SITTING COMFORTABLY AND STANDING

In my childhood days there was no daytime television, but if the wireless was switched on mid-afternoon a sweet, gentle lady would ask,

“Now children, are you sitting comfortably? Then I will begin.” Then she would read the story of the day, with many thousands of children Listening with Mother. – that was the programme’s name, would hang on to every word.

St Giles like the majority of Parish Churches of its size and age has oak pews which are comfortable enough for those of younger years, back-pain and arthritis free; but to be honest a bit of a challenge to those of more senior years. Strangely, complaints are few, our venerables, Reverend Ian’s name for the older ones must be a tough and hardy crew.

From time to time, we think how wonderful it would be to do away with the pews and replace them with nice, squashy, comfortable chairs; someone will even venture the opinion that if we did this more folk would be enticed out of their homely comfort-zones and into church.

Mmm! You might like to offer your thoughts on that one?

But, do we really need to be sitting comfortably before we can begin to worship, listen and witness.

The story of Paul and Silas in the stocks, in prison as recorded in Acts 16: 16-34 suggests otherwise. Stripped, beaten, don’t think stocks would be my idea of sitting comfortably, they sang hymns at midnight, and after The Lord’s timely intervention with an earthquake baptised their jailer and his family! No waiting for the right, (by todays standards) convenient comfortable moment!

To me sitting comfortably in Christ is more than the seating arrangements in our churches, light and heating; church is not just simply a physical building of bricks and mortar, it is to be “seated with him in the heavenly realms in Christ Jesus” (Ephesians 2:6)

From that position, like Paul and Silas, it is possible for me to sing at Midnight, come rain, wind and weather:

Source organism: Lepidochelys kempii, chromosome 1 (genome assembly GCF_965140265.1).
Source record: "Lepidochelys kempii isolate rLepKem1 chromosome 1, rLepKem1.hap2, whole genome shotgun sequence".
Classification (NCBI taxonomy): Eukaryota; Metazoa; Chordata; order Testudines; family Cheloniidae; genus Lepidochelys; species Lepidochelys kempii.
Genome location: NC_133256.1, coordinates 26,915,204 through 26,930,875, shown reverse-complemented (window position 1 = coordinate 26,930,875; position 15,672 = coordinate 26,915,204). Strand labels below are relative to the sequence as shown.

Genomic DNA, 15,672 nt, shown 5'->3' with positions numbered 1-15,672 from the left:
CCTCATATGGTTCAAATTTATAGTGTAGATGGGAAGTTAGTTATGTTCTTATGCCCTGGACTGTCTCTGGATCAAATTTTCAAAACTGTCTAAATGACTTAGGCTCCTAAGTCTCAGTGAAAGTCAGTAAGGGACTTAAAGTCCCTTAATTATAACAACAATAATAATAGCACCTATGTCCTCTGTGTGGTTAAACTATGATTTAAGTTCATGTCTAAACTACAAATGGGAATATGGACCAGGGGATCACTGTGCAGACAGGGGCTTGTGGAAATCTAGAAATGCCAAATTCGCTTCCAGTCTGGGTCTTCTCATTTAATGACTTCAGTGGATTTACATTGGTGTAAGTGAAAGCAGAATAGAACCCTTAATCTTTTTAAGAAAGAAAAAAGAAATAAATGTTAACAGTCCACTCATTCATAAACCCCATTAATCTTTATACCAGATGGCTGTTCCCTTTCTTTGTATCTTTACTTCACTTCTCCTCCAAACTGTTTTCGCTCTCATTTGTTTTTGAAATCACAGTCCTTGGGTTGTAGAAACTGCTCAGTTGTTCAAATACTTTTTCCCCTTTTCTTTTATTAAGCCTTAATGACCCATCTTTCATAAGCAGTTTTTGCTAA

In Christ alone my hope is found.
He is my light, my strength and song:
This Cornerstone, this solid Ground,
Firm through the fiercest draught and storm.
What heights of love, what depths of peace,
When fears are still and striving cease!
My Comforter, my All in All,
Here in the love of Christ I Stand.’

”Till He returns or calls me home.
Here in the power of Christ I’ll stand'”

(Keith Getty & Stuart Townsend)

St Giles

Engraved on The Hand That Holds Eternity

Monday, breakfast time and the text arrived:
“Memorial work begun. It now looks clean!”

I smile, Reverend Ian has been waiting for the Stone Masons to arrive for weeks to begin work on the Village War Memorial within the Churchyard and it has been months since we first heard that the Local Authority would provide funding from Reserves ring fenced for community projects.

More than 10 years ago we knew that the names of the villagers lost in the 1914-1918 war were fast disappearing, eroded by wind, and weather, soon they would disappear and be lost forever. Malcolm and Richard, father and son, members of our church family set to with a will and researched every name with the War Office, visited the Battle fields and War Cemeteries in Europe, produced a booklet and preserved the names on boards displayed inside the church. I recall, as Church Treasurer promising Malcolm, who passed away this spring, that if ever the church suddenly had monies we would do something more fitting, more enduring. Prayers were said, the names outside went on fading, money never came.